Americas Loan House: Barclays
Reaping the benefits
Barclays started to build its US leveraged franchise in 2006 by hand-picking staff from competitors and a decade later is a powerhouse in leveraged and investment-grade financing. For cementing a leading position among US banking titans, Barclays is IFR’s Americas Loan House of the Year.
Barclays mounted a serious challenge to dominant US lenders in 2016 and was the top-placed non-US bookrunner in the award period, as the transatlantic investment bank targets global growth.
“In 2017 we will continue to invest in this business … and we certainly have ambition to be in the top three, not only in the US but globally as well,” said Jean Francois Astier, the bank’s global head of leveraged finance.
It was a very good year for Barclays, particularly in leveraged finance, where the bank topped the highly competitive US leveraged buyout bookrunner, institutional new money bookrunner and second-lien bookrunner league tables.
Barclays’ push started 10 years ago with targeted hiring from rivals and further strengthened its leveraged finance capability with the acquisition of Lehman Brothers in 2008. In 2015, the firm added a big name from JP Morgan, bringing in Jes Staley as its chief executive.
“Jes Staley has helped them [Barclays] a lot coming over from JP Morgan. He’s brought over a mentality of lending and gets the sponsor game. He’s been around for a while. I think that’s empowered a lot of the people in that franchise,” said Michael Konigsberg of Apollo Management, which worked with Barclays on several deals this year.
Barclays’ consistent efforts paid off and its leveraged franchise shone in 2016. The bank underwrote 20 leveraged buyouts, giving it a 9.7% market share and the top bookrunner position, according to Thomson Reuters data. Citigroup was second with an 8.09% market share.
“I call 2016 Barclays’ breakthrough year. We had massive market share gains in the US and, depending on the league table, we are in the top three in most of them,” Astier said.
Barclays was also the biggest institutional new money bookrunner in the first three quarters of the year with an 11.65% market share, the data show, pipping Bank of America Merrill Lynch’s second place and 9.01% market share.
The bank was the top second-lien bookrunner with a 26.62% market share, a long way off Deutsche Bank’s 12.24% market share. Barclays was second in the sponsor league table with an 8.01% market share behind BAML’s 11.21% share, according to the data.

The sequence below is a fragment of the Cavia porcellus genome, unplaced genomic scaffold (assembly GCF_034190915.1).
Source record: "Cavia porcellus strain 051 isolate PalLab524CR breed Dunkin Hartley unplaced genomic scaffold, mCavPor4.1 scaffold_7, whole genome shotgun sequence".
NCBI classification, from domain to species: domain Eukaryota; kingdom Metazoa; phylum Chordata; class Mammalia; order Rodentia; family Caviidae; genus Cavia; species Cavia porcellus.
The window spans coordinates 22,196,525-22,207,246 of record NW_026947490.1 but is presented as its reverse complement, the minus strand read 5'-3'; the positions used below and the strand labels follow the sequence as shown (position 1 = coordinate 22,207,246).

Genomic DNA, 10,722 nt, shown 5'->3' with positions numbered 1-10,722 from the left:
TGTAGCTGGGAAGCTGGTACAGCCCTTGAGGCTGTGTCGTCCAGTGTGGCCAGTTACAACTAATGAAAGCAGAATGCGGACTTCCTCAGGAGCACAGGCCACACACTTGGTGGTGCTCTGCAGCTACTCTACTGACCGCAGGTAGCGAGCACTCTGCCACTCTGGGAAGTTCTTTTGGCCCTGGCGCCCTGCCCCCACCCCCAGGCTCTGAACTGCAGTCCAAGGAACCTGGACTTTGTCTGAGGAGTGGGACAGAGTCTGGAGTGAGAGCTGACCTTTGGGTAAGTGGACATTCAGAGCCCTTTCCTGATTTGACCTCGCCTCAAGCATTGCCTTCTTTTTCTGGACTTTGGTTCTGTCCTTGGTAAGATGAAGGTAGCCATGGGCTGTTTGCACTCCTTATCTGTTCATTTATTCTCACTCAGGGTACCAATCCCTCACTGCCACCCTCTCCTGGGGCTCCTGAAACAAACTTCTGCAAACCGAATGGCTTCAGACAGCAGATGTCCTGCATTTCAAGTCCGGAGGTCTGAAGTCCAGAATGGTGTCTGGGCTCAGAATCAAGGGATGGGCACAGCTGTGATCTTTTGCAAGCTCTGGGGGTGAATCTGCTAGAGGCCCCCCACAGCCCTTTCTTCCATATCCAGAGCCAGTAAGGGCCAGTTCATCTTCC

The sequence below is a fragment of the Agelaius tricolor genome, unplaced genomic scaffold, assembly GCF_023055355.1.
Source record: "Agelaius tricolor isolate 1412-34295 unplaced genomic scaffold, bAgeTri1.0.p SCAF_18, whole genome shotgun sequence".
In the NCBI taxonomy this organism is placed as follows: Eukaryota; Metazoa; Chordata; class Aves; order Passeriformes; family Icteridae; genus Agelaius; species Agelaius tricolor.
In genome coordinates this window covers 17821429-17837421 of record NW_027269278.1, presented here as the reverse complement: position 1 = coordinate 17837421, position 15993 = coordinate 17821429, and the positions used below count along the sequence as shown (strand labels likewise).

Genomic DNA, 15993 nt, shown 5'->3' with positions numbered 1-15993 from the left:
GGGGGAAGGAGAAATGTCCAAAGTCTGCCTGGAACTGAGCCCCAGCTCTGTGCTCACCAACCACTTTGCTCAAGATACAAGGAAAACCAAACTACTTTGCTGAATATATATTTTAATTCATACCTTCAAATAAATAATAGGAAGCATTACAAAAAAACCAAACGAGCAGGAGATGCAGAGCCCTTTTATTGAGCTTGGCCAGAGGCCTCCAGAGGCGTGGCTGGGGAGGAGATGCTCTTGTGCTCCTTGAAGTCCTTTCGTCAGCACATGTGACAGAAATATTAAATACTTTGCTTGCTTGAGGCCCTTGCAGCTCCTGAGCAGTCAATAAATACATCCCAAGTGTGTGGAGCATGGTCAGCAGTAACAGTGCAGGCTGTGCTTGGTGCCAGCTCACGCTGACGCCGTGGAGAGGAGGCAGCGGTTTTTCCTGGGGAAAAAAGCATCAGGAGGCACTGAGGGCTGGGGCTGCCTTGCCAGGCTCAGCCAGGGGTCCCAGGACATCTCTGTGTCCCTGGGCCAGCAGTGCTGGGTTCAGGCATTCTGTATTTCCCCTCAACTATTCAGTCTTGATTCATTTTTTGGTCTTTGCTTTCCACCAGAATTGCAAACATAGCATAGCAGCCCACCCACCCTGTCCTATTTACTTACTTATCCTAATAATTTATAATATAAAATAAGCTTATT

Barclays’ growing prowess in US leveraged finance was matched by a strong year in global lending, including a leading role on Anheuser-Busch InBev’s US$75bn acquisition facilities supporting the US$110bn takeover of SABMiller, the biggest acquisition financing ever.
Barclays was a financial adviser to AB InBev on the acquisition and was bookrunner and mandated lead arranger on the financing, which was sold globally.
The bank was active in US investment-grade lending and participated in US$9bn of loans backing US smartphone chipmaker Qualcomm’s US$46bn purchase of Netherlands-based NXP Semiconductors, and a US$6.5bn financing backing chipmaker Broadcom’s acquisition of network switch-maker Brocade.
Barclays arranged some of the biggest US leveraged loans of 2016, including the buyouts of security systems company ADT, healthcare provider MultiPlan, Petco Animal Supplies and martial arts promotion company Ultimate Fighting Championship.
The bank backed Apollo Global Management’s purchase of ADT in February with a US$4.7bn financing package at one of the most volatile points of the year, which included a US$1.555bn term loan and a US$3.14bn high-yield bond.
“We underwrote it in February literally as the Street was selling numerous bonds and loans at 90 OID and 80s on the bonds. To take on a financing of this magnitude in those market conditions looks easy now but certainly at the time was not,” said Tim Broadbent, head of Americas leveraged loan syndicate at Barclays.
Strong demand during syndication allowed the company to tighten pricing on the term loan to 450bp over Libor and the original issue discount to 99 from 98, vindicating the bank’s judgement.
“We tell sponsors and corporate acquirers, we will be there for you,” said Peter Toal, head of leveraged finance syndicate. “When markets are volatile … we will show you the financing and allow you to proceed on whatever strategic event you have going on.”
Less than two months after ADT’s deal was completed in April, Barclays returned to the market to reprice its debt. Interest rates were cut by 75bp to 375bp over Libor – the joint lowest LBO loan pricing of 2016.